Like I mentioned in our discussion on cellular speeds, we’ve had trouble getting reliable signal at our two test locations. There’s a very real possibility that this reception issue affected our battery life tests, and so we leave that caveat in our results. Battery testing is easily the biggest part of our review process. In an ideal world the OEMs would send us seven samples, so we can have all our battery tests running at once, and still have samples on hand for performance and display testing. What this means is that battery testing is hard to repeat. So, bear with us as we prepare to do just that.
We’ll start with our call test, one that has been bringing good news for most of the phones we test over the last year or so. Here we see our first sign of trouble. The test is simple, play a little music through a phone calling another phone, through which a little music is being played. The Incredible 4G manages just under seven hours, nowhere near the One X and One S performance. There’s a penalty to be paid in data tests for CDMA devices because the 1xRTT radio has to get pinged periodically to check for calls. Here, though, with no background services syncing data, the screen off, and the phone doing nothing but making a call I find no way to explain the performance. If signal issues are the culprit then we will update, but it's not looking good so far.
The web browsing test cycles through a suite of websites with the screen on and set at 200 nits of brightness. Performance under 3G was well below the results from the similarly equipped One S, and even lower (by nearly an hour) than the HTC Rezound. Indeed, the AMOLED screen, higher clock speed and smaller battery of the One S should handicap it against the Incredible, but the Incredible 4G falls distinctly behind. There's a glimmer of improvement in the 4G LTE Web Browsing tests, but performance is still well below what we would have expected. Once we account for battery capacity and normalize the data we see that the Incredible 4G remains at nearly the bottom for 3G performance, and not nearly so impressive in LTE performance as the One X for AT&T. [Update: These 3G performance numbers are in a sure better signal area, with great signal, so we're marking these as infallible. We'll work on 4G LTE numbers more, but for now, in 3G, performance is definitely poor.]
In our tethered data test the Incredible 4G moves a little closer to its One, forebear; mustering nearly 5 hours to the One X's just over 5 hours. This number makes a lot more sense, the savings from having a 20% lower clockspeed would be mitigated by having a 20% smaller battery. So, if having the screen off leads us to a much better battery life result, perhaps the real culprit is related to inefficiencies in the display? Whichever the case, tethered data performance is the only feather in the cap of the Incredible 4G's battery life so far.
We’re not going to bring the house crashing down on the Incredible 4G for battery life just yet. If the reception issues are the root cause of the battery life deficits then we should hopefully find out before long. If, though, it turns out that there’s something more to it, then one of this phone’s most damning deficits will be battery life.
There’s nothing that gets the tech press, us included, frothing at the mouth as a top-of-the-line consumer electronics device being announced in some grand spectacular way. If there’s any moments gestalt to us it’s in that instant when the pinnacle of a category is revealed and we all gawk, and fawn. So, with so many column inches devoted to the halos, is there any space for the mid-range? Not just in the pages of tech websites, but in the US cellular market? Or should the mid-range belong to the halos of the past? Whether tailor made for the mid-range or a former champ reduced to the second rung, it still seems risky to spend $149 on second best, when $199 will get you the rest of the way. But with the HTC Droid Incredible 4G LTE nipping at the internal specs of so many class-leading phones, why does it come in $50 cheaper? Could smaller simply be a better bargain? A real value product?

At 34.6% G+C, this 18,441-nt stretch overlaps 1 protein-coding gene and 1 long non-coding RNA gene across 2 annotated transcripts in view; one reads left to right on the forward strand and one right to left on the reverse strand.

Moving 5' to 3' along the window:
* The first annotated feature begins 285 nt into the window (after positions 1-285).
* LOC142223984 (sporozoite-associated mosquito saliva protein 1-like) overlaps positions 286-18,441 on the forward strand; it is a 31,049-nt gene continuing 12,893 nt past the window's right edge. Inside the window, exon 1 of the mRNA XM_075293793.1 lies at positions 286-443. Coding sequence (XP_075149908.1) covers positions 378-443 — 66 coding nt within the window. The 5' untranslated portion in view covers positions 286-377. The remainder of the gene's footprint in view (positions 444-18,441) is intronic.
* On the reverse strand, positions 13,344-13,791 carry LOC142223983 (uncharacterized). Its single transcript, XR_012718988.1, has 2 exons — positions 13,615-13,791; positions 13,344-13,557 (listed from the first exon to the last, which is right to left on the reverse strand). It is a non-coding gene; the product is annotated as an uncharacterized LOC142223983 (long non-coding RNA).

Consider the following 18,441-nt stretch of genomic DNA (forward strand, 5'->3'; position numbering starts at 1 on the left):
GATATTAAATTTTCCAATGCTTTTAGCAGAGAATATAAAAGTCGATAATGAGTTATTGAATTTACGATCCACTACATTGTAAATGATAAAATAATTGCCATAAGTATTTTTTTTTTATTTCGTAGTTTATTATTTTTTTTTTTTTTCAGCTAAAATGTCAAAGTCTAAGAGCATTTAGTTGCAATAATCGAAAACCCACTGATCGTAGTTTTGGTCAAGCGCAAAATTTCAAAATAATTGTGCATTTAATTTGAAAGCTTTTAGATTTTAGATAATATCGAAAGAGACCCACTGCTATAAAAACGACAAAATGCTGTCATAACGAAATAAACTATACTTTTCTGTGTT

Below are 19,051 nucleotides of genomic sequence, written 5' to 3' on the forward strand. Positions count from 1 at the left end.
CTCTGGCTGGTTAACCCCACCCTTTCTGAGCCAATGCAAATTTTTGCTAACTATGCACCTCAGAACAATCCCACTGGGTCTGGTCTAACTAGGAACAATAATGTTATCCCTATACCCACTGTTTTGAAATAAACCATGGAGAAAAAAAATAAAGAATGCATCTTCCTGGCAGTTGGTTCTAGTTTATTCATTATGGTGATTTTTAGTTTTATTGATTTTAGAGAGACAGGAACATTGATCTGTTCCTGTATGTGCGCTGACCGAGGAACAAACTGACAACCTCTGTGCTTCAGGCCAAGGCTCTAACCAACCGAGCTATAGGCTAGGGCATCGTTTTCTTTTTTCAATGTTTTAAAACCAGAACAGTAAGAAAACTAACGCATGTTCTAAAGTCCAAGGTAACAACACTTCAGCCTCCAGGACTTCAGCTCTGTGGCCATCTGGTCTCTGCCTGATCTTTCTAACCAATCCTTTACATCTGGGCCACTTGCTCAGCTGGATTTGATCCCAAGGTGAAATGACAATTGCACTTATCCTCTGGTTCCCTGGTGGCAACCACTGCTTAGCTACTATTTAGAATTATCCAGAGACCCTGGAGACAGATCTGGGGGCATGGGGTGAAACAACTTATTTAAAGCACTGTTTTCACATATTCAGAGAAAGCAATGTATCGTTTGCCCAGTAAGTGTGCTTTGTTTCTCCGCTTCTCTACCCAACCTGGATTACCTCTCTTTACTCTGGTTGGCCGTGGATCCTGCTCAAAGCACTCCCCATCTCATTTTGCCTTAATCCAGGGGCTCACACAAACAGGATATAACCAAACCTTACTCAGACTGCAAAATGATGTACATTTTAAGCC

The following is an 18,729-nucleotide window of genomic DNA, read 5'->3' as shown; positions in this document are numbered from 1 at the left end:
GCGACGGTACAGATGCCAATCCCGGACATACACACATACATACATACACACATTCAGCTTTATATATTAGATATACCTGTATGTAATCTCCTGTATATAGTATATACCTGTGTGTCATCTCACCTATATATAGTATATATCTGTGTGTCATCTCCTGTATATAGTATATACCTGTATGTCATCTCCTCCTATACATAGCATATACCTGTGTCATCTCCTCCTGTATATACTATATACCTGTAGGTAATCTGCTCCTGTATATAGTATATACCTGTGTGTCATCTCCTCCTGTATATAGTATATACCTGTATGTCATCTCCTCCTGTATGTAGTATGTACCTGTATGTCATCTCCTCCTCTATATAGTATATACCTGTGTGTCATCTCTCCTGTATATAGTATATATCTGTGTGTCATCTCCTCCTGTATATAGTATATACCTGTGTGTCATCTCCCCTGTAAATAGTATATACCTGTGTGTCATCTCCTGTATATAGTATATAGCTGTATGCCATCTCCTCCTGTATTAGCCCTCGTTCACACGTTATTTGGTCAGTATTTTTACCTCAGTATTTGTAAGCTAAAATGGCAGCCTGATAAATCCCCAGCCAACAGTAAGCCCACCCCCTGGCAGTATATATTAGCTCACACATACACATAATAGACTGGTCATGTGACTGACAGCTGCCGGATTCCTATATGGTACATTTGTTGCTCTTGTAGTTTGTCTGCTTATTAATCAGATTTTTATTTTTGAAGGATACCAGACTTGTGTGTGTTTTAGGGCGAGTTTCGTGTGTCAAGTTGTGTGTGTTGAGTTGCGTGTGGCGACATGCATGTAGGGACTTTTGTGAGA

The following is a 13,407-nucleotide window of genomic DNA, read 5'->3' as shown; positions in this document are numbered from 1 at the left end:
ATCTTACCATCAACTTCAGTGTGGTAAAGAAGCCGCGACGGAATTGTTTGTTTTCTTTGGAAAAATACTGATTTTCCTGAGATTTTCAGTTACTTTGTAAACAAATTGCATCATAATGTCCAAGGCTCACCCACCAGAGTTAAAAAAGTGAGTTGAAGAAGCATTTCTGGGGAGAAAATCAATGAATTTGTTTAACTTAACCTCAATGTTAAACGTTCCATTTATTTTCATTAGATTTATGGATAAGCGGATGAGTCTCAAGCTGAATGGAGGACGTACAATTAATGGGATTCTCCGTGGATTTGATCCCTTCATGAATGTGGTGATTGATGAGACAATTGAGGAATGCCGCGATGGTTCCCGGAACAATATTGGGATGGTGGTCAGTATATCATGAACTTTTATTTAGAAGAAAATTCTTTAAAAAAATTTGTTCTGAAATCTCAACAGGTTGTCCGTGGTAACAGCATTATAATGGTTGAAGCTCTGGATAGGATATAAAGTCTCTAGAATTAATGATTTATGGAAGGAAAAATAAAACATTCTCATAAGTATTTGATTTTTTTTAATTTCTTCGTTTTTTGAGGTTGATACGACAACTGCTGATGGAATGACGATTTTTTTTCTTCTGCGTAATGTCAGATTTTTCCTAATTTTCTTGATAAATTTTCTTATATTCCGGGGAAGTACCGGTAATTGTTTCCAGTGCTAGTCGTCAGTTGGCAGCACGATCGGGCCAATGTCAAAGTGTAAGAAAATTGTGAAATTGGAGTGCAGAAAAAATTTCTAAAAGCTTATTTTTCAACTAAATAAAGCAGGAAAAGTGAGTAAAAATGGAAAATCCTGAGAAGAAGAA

Unfortunately, that’s not quite what you get out of the HTC Droid Incredible 4G LTE. I can forgive the diminished clock speed, the real world impact is negligible and is really only evident in benchmarks. But in their desire to bring bill of materials costs down we’re left with a phone that costs only slightly less than phones that take no compromises. The camera is very good, but not nearly so as the One X camera. The body feels sturdy, but belongs to a design language that felt dated last year. And while we have our concerns that signal may be playing an issue in our battery life testing, there’s a reality that has to be faced that the phone should be outperforming these results. The only standard by which HTC has been able to be uncompromising, is in their choice of display panel; it is bright and vivid from any angle, and suffers not a whit for its resolution.
There’s no doubt that carriers and OEMs can collaborate to create innovation. Verizon's Motorola Droid brought the landscape sliding QWERTY keyboard to the masses while advancing Android handset design and giving Android a marketing identity that resounded with consumers. The HTC One X and One S move Android handset design forward by being thin, elegant, and sturdy and feature top-notch internals; they’re an easy recommendation to anyone looking to buy an Android handset today. So, it’s a shame that Verizon Wireless isn’t featuring either of these handsets in their line-up. HTC’s Droid Incredible 4G LTE has a fantastic screen and a powerful processor, but is otherwise compromised in too many ways. At $149, you’re only 10 days without your latte away from something better. Then again, perhaps this phone is destined for even lower priced bins. Perhaps, Verizon has a phone that trumps even the just released VZW Samsung Galaxy S III. Perhaps the GS III is the mid-range phone you'll want in a few months, as another 'halo' phone arrives. We'll wait and see. In the meanwhile, save your pennies.